Plays by Tom Murphy

Alice Trilogy

Bloomsbury Publishing
Type: Text

Alice Trilogy is a haunting triptych of disappointment and gnawing sadness. Three acts, closer to monologues than conversations, show three ages in the life of Alice, an unhappy housewife.

1980, in the afternoon murk of her attic, with whiskey in her coffee, is she losing her grip on reality?

1995, she has summoned a lost love to meet her by the gasworks wall.

2005, at the airport, a tragedy presses to the surface of her internal monologue.

Alice is a mesmerising creation, existing only half in her domestic married life, and half in a dream-like world of alter-egos and strange detachment.

Alice Trilogy premiered at the Royal Court Theatre in 2005.


Bloomsbury Publishing
Type: Text

In Bailegangaire, an endless folk story told by a senile old woman is woven through her granddaughters’ arguments and struggles to free themselves from her.

Night after night, in lyrical and relentless detail, Mommo begins to relate the story of a laughing competition in Bailegangaire and how the town came by its name – ‘the town without laughter’. Of her two granddaughters, she only recognises Dolly, and not Mary who does most to look after her. The younger women yearn to be free of the past in order to make a new beginning, and Mary comes to believe that to do so the story of Bailegangaire has to be concluded.

In Mommo, Tom Murphy has created one of the greatest female characters of twentieth-century Irish literature. The play was first performed by Druid Theatre Company, Galway, in 1985.

Conversations on a Homecoming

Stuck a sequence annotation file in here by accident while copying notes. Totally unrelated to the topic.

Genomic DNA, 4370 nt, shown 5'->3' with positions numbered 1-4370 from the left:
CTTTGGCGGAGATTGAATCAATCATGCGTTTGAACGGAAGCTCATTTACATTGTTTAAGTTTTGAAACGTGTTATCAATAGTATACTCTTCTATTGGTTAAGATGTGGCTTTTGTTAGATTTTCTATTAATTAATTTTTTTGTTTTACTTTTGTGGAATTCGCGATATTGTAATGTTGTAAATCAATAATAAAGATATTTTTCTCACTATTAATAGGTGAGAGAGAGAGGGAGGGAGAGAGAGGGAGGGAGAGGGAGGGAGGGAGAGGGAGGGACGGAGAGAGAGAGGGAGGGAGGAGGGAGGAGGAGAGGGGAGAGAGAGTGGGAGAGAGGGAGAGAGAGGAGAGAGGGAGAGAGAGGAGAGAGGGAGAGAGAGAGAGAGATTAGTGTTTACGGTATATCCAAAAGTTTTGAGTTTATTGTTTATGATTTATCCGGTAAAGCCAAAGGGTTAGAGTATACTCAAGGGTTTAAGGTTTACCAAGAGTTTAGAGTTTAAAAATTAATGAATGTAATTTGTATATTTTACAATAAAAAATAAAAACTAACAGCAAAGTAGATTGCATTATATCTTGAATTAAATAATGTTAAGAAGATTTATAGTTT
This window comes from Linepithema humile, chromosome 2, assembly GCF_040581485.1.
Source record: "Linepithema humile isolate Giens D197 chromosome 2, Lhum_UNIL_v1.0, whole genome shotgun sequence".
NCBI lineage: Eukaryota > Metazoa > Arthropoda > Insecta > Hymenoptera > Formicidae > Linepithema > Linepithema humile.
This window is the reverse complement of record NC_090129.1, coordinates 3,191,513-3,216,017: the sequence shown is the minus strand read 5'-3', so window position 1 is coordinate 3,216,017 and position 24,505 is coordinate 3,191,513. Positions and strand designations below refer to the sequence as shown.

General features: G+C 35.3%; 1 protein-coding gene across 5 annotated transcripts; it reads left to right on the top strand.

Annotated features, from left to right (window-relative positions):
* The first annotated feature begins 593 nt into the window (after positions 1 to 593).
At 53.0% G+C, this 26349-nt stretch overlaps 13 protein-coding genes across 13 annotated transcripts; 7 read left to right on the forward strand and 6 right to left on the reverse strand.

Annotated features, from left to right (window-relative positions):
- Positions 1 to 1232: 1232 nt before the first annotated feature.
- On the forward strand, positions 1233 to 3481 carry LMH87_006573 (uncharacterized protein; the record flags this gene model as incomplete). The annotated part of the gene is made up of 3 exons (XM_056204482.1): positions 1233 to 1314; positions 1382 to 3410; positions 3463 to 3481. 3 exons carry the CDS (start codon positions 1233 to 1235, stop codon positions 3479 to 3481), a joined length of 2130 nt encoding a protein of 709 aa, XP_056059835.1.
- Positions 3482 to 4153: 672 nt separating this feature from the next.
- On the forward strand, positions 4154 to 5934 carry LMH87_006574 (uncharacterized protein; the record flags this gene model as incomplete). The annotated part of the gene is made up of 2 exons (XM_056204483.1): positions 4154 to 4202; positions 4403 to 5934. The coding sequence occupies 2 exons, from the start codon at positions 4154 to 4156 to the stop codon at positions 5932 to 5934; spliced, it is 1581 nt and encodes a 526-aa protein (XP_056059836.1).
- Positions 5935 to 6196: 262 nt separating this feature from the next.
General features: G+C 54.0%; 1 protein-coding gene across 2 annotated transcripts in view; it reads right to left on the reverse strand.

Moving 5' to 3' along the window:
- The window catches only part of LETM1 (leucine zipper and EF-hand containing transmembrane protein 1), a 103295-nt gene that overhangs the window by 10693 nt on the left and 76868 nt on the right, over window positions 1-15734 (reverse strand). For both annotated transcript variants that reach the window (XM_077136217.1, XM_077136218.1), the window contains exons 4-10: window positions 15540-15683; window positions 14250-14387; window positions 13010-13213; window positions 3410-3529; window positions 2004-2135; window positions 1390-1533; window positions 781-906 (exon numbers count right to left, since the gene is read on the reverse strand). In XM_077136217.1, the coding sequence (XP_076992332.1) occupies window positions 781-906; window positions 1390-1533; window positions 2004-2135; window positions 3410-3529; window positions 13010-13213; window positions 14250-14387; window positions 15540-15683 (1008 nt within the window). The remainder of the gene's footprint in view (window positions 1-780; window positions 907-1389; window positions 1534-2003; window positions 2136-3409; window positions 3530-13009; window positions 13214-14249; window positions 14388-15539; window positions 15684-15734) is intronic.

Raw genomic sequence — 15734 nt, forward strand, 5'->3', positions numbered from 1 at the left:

Bloomsbury Publishing
Type: Text

Fresh from an apparently successful acting career abroad, Michael has returned to his old home town; back to the youth club-turned-pub where he and his friends once hashed out their plans for the future. That pub, 'The White House', stood as a place where free thought was possible for the young people of the town, away from the church and from the school. Now, though, the reunited friends are tied down to the realities of their lives after youth has given way to slow but steady decay, and as the evening wanes to night, their true lack of direction becomes clear through muddled conversations as pints are poured and drank.

Standing over all of this are the absent bar owner JJ and his beloved portrait of the late JFK, both fallen heroes from an idealistic and idealised time now long gone.

Conversations on a Homecoming was first performed by the Druid Theatre Company, Galway, on 16 April 1985, in a production directed by Garry Hynes.

A Crucial Week in the Life of a Grocer's Assistant

Bloomsbury Publishing
Type: Text

John Joe Moran is a 34-year-old dreamer, a 'fooleen' of a man who can't decide whether to stick it out at home, or emigrate out to the great unknown. Instead, he toes neither line, choosing to half-working and half-dreaming his way to unemployment amid a community which struggles unceasingly with disguising the outward signs of their poverty.

A Crucial Week in the Life of a Grocer's Assistant is a comedy about an unfunny situation, where laughs are found in the saying (in dreams) of what goes unsaid in real life. The resolution of John Joe's situation comes not from him maturing to a point of firm decision, but rather by shouting the absurdity of the choice from the rooftops.

A Crucial Week in the Life of a Grocer's Assistant premiered at the Abbey Theatre, Dublin, in 1969.

The Drunkard

Bloomsbury Publishing
Type: Text

Edward Kilcullen is the almost entirely disinherited son of a local landowner, whose legacy is reduced to one small cottage, in which live his newly acquired tenants, Anabella and her mother, both almost totally penniless.